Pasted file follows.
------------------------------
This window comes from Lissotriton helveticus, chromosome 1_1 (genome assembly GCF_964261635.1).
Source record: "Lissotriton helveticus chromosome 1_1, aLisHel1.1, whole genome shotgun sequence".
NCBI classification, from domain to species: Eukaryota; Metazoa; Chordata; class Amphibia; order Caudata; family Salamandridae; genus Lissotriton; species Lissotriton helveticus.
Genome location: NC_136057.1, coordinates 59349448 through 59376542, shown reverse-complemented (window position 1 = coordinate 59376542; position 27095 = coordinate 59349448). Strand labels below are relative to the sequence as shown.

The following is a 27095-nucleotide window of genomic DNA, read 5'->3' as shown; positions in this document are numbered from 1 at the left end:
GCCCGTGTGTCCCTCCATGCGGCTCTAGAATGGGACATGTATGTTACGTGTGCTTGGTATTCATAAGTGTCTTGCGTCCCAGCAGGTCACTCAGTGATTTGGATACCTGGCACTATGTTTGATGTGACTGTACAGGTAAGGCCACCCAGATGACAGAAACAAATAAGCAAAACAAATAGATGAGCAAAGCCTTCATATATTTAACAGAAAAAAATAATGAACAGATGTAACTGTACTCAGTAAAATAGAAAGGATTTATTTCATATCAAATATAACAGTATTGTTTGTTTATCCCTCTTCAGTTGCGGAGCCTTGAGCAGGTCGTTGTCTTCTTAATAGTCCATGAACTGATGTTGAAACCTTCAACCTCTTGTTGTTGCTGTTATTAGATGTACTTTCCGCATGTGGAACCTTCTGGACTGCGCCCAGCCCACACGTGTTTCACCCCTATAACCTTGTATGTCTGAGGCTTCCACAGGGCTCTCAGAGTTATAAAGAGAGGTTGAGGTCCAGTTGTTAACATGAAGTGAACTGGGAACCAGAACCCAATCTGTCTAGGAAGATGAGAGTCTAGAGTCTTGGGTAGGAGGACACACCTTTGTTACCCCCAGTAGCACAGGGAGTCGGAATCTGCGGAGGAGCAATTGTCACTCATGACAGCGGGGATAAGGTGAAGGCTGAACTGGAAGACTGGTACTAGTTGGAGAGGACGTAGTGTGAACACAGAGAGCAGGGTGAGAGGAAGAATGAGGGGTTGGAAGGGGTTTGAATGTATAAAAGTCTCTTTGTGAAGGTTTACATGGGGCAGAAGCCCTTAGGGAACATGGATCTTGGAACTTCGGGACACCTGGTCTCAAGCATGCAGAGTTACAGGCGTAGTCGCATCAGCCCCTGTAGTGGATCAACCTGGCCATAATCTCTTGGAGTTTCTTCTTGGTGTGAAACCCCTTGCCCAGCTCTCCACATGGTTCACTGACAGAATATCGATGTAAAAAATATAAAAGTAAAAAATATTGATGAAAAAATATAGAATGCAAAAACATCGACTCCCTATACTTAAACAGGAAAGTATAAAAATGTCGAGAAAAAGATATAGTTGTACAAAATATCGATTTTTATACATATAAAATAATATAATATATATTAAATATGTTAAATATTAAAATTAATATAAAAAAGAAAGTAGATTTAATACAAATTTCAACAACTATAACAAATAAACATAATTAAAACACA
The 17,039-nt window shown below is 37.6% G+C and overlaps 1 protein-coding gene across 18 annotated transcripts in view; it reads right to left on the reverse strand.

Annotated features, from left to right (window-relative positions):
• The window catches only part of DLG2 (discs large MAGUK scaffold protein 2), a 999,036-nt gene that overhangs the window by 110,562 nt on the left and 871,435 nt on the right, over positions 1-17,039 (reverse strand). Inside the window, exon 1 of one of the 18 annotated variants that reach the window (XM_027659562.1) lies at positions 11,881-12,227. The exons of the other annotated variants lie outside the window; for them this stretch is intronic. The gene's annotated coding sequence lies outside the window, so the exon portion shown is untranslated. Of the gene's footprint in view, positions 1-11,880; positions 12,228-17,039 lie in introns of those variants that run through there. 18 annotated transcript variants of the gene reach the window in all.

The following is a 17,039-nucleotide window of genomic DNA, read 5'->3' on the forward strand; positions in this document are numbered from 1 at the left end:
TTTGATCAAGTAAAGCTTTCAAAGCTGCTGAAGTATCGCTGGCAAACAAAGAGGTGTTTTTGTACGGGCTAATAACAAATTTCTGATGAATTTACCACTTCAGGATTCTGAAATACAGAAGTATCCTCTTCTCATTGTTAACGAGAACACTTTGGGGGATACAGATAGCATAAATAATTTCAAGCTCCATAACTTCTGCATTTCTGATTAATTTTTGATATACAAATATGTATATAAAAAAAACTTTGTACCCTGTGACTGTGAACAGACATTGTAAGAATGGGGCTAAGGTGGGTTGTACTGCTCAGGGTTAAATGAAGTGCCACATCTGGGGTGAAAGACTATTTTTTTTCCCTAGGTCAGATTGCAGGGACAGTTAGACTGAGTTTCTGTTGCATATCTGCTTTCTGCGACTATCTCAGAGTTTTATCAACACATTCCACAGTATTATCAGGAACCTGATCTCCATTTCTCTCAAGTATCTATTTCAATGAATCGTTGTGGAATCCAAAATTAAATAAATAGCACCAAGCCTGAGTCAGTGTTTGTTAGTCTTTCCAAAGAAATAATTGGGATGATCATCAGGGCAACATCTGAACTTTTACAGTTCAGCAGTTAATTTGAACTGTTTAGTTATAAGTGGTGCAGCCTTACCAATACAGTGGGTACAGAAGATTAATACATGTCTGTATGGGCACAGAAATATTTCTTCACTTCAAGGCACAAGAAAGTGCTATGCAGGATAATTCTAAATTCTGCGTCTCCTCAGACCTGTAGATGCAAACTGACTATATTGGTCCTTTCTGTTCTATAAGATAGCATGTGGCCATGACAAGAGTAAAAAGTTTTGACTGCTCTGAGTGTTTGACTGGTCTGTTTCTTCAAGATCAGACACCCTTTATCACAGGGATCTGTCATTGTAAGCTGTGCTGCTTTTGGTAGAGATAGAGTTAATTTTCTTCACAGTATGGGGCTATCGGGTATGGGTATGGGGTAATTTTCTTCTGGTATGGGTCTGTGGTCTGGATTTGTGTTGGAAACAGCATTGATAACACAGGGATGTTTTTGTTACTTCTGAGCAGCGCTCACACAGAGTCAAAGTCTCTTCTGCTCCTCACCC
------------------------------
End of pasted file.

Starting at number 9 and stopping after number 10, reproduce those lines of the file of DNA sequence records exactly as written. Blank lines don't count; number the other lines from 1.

• The window catches only part of DLG2 (discs large MAGUK scaffold protein 2), a 999,036-nt gene that overhangs the window by 110,562 nt on the left and 871,435 nt on the right, over positions 1-17,039 (reverse strand). Inside the window, exon 1 of one of the 18 annotated variants that reach the window (XM_027659562.1) lies at positions 11,881-12,227. The exons of the other annotated variants lie outside the window; for them this stretch is intronic. The gene's annotated coding sequence lies outside the window, so the exon portion shown is untranslated. Of the gene's footprint in view, positions 1-11,880; positions 12,228-17,039 lie in introns of those variants that run through there. 18 annotated transcript variants of the gene reach the window in all.

The following is a 17,039-nucleotide window of genomic DNA, read 5'->3' on the forward strand; positions in this document are numbered from 1 at the left end: